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2017 Student Commencement Speech: Alexandra Keller

Undergraduate jazz vocalist offered these remarks to her fellow members of the Class of 2017 at NEC's 146th Commencement ceremony on May 21, 2017.
photo by Eric Antoniou

Hello and congratulations to everyone in the audience! I want to thank every one of you. Thank you to the friends who came to support, thank you to everyone in my graduating class, and thank you to the family members who travelled from near and, in some cases, very, very far to celebrate with us today.

I look out on everyone here, and I feel the most amazing mixture of emotions. I see the love, the growth, and the immense support I’ve experienced over the past four years, but, to be honest, I also see the obstacles, the not-so-friendly reality, and the pain. The best way for me to possibly explain this amazing dichotomy is to start with a recent conversation I had with a faculty member, Professor Paul Burdick. He made me aware of one of the most important lessons I’ve ever learned here at NEC. On one of his usual stops in the computer lab, Burdick sat down and told me and my shift mates a story about a Vietnam vet he had known briefly when he was younger. The vet was involved in a play that Professor Burdick’s parents were working on, and before the first show, he went backstage and found the vet hidden there, shaking and weeping. The vet said, “After Vietnam, I thought I’d never be scared again, but I’m petrified. And it’s so exhilarating to feel fear in this way.” Burdick went on to describe how intensely beautiful this encounter was, and how fear was one of the most profound indicators to show that we are alive and human and real. We need to understand and feel this challenge to be artists.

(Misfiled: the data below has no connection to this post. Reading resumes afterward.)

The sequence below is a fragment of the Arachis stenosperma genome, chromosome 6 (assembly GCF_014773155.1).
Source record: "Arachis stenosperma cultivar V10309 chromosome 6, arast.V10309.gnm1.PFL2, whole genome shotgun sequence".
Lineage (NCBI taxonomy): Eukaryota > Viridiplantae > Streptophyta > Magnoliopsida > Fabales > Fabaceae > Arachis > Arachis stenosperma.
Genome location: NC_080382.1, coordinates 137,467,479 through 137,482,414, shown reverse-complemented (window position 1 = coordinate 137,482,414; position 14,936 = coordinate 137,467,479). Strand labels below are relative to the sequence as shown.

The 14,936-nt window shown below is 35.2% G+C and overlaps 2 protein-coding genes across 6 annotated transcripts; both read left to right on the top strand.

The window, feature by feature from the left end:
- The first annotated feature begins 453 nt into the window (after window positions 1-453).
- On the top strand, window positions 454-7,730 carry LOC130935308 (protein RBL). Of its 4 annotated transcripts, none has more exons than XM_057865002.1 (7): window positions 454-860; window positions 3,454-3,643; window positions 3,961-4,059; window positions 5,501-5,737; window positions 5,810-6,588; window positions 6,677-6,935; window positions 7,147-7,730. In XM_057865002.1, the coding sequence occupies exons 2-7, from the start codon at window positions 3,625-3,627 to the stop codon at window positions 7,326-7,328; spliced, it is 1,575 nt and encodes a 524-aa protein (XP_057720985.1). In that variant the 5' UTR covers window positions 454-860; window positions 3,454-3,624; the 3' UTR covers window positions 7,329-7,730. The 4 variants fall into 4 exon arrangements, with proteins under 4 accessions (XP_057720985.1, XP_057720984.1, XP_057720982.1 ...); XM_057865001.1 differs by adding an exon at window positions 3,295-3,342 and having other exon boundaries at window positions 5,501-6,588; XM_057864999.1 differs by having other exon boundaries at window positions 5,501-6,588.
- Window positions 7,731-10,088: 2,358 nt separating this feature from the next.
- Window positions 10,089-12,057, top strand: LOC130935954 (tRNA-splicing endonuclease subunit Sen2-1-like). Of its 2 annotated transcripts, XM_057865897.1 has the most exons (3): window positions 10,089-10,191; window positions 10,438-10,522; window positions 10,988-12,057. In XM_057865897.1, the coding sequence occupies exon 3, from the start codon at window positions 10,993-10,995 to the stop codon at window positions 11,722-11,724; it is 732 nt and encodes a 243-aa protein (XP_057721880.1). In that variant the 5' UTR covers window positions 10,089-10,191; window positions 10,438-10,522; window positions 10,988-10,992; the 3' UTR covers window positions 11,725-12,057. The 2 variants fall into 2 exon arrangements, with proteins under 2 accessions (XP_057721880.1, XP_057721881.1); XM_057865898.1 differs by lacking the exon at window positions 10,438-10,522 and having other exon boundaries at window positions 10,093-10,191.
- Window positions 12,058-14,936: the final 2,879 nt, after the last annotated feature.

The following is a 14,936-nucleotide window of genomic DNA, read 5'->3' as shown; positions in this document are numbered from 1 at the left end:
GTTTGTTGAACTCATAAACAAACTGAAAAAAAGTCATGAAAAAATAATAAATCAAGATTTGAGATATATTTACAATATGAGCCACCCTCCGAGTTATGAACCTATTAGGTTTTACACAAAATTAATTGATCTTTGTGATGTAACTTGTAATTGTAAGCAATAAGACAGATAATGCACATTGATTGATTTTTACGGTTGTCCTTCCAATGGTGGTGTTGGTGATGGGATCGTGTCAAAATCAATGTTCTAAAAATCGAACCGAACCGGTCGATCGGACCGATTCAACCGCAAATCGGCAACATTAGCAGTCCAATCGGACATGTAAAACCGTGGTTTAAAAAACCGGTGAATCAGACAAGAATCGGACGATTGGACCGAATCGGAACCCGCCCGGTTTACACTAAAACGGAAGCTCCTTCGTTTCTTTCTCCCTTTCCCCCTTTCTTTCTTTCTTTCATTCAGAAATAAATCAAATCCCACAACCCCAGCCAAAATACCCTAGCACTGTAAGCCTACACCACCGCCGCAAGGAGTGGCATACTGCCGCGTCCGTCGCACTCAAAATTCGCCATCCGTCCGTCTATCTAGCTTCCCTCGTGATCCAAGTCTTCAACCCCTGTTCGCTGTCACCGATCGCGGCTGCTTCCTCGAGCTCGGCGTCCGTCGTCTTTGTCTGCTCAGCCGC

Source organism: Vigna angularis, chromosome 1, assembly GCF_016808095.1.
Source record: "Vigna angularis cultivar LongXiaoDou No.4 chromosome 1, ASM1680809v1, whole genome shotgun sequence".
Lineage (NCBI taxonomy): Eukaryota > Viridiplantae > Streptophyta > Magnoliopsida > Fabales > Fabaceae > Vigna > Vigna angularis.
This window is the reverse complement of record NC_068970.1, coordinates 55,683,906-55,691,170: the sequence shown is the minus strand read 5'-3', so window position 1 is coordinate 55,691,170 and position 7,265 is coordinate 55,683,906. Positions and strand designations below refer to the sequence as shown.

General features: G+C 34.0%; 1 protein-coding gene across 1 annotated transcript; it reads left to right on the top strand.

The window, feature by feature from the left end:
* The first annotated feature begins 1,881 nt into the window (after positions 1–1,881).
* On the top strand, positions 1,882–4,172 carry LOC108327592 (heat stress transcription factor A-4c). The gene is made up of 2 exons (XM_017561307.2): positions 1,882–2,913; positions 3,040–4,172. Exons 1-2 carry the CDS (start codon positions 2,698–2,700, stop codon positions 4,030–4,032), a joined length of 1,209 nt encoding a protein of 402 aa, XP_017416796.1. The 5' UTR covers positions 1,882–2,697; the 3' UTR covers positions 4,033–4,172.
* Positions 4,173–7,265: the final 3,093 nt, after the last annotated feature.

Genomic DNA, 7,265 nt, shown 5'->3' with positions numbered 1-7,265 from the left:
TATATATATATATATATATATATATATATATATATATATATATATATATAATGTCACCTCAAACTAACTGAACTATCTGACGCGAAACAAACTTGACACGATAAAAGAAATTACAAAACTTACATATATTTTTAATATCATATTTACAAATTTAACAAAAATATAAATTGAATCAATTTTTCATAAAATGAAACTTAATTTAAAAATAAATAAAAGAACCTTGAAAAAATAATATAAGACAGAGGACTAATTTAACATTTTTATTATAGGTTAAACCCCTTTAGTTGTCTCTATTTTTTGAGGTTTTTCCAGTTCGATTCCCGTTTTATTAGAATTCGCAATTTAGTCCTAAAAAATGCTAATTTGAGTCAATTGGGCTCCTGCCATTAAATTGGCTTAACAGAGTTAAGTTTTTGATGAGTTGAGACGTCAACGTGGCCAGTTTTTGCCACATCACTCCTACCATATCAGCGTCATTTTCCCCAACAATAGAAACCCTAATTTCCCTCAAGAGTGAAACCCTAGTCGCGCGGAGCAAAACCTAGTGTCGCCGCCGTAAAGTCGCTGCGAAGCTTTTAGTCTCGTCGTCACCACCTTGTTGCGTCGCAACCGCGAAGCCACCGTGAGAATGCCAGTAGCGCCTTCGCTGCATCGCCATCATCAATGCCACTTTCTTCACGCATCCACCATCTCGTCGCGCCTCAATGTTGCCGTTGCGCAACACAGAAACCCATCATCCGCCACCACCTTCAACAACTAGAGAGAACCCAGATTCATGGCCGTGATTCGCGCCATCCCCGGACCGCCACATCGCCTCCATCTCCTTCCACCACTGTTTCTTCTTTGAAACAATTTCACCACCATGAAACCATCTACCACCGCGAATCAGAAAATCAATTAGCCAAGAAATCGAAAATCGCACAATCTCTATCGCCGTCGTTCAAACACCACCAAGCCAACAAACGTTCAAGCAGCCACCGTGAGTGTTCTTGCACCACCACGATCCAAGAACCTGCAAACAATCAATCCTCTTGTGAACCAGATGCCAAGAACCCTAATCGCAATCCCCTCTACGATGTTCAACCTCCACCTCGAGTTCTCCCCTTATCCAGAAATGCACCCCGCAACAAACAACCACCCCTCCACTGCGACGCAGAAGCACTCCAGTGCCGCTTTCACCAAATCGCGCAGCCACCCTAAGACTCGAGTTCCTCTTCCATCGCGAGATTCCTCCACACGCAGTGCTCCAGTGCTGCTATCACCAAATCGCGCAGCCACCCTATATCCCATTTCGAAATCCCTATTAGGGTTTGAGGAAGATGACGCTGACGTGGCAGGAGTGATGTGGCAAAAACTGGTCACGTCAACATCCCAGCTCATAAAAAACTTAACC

Now… I am scared. I am so, so scared to leave this safe, supportive, and at times infuriatingly small bubble of musicians and friends and structure and go out into the world as a musician, as myself. I’m kinda low-key terrified. But standing here, looking at all of you, teachers, friends, fellow students, I also feel so insanely alive. You have all inspired so many emotions in me: happiness, anger, love, hope, jealousy, awe, fear (I’m looking at you, James Klein). And I can’t thank all of you enough. This school has turned me into the musician I am today, but you have turned me into the person I am, and I take immense pride in both, as I hope you do as well. Because, for me, one cannot exist without the other. And I’ve had to learn that the hard way here. I’ve learned it through heartbreak, inadequacy, selfishness, and fear.